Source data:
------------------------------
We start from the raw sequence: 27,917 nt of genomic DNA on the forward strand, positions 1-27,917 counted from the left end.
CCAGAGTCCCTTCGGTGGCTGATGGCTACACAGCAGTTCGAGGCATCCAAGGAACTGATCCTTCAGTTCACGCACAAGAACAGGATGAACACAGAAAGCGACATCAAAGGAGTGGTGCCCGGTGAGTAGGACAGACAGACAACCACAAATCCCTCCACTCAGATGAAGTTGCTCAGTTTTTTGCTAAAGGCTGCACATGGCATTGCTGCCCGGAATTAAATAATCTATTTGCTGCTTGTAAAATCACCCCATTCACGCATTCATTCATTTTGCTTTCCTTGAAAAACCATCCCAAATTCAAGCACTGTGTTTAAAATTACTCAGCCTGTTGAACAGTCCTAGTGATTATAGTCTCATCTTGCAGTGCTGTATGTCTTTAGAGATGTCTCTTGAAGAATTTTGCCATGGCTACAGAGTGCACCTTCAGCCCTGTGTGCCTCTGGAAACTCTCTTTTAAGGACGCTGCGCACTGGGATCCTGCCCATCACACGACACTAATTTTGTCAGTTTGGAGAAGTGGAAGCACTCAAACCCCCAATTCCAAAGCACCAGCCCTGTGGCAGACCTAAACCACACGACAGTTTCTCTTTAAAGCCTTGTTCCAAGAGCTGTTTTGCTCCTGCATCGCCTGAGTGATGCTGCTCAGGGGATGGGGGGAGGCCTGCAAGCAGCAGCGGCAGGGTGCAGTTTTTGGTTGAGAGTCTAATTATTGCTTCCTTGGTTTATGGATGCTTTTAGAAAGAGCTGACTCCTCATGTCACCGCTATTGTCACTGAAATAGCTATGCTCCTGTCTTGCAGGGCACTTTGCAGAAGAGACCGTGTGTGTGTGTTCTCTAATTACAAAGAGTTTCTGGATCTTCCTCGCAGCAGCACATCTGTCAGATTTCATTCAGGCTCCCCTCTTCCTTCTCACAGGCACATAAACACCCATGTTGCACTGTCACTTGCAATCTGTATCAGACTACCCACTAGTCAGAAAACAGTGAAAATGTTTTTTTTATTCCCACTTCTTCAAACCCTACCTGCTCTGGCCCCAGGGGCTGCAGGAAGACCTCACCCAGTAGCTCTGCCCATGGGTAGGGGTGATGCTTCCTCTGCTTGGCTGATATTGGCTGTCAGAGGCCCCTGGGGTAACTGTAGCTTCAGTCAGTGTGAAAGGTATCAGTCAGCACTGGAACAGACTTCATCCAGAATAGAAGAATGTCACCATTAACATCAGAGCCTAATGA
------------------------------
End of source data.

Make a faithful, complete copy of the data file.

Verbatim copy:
We start from the raw sequence: 27,917 nt of genomic DNA on the forward strand, positions 1-27,917 counted from the left end.
CCAGAGTCCCTTCGGTGGCTGATGGCTACACAGCAGTTCGAGGCATCCAAGGAACTGATCCTTCAGTTCACGCACAAGAACAGGATGAACACAGAAAGCGACATCAAAGGAGTGGTGCCCGGTGAGTAGGACAGACAGACAACCACAAATCCCTCCACTCAGATGAAGTTGCTCAGTTTTTTGCTAAAGGCTGCACATGGCATTGCTGCCCGGAATTAAATAATCTATTTGCTGCTTGTAAAATCACCCCATTCACGCATTCATTCATTTTGCTTTCCTTGAAAAACCATCCCAAATTCAAGCACTGTGTTTAAAATTACTCAGCCTGTTGAACAGTCCTAGTGATTATAGTCTCATCTTGCAGTGCTGTATGTCTTTAGAGATGTCTCTTGAAGAATTTTGCCATGGCTACAGAGTGCACCTTCAGCCCTGTGTGCCTCTGGAAACTCTCTTTTAAGGACGCTGCGCACTGGGATCCTGCCCATCACACGACACTAATTTTGTCAGTTTGGAGAAGTGGAAGCACTCAAACCCCCAATTCCAAAGCACCAGCCCTGTGGCAGACCTAAACCACACGACAGTTTCTCTTTAAAGCCTTGTTCCAAGAGCTGTTTTGCTCCTGCATCGCCTGAGTGATGCTGCTCAGGGGATGGGGGGAGGCCTGCAAGCAGCAGCGGCAGGGTGCAGTTTTTGGTTGAGAGTCTAATTATTGCTTCCTTGGTTTATGGATGCTTTTAGAAAGAGCTGACTCCTCATGTCACCGCTATTGTCACTGAAATAGCTATGCTCCTGTCTTGCAGGGCACTTTGCAGAAGAGACCGTGTGTGTGTGTTCTCTAATTACAAAGAGTTTCTGGATCTTCCTCGCAGCAGCACATCTGTCAGATTTCATTCAGGCTCCCCTCTTCCTTCTCACAGGCACATAAACACCCATGTTGCACTGTCACTTGCAATCTGTATCAGACTACCCACTAGTCAGAAAACAGTGAAAATGTTTTTTTTATTCCCACTTCTTCAAACCCTACCTGCTCTGGCCCCAGGGGCTGCAGGAAGACCTCACCCAGTAGCTCTGCCCATGGGTAGGGGTGATGCTTCCTCTGCTTGGCTGATATTGGCTGTCAGAGGCCCCTGGGGTAACTGTAGCTTCAGTCAGTGTGAAAGGTATCAGTCAGCACTGGAACAGACTTCATCCAGAATAGAAGAATGTCACCATTAACATCAGAGCCTAATGA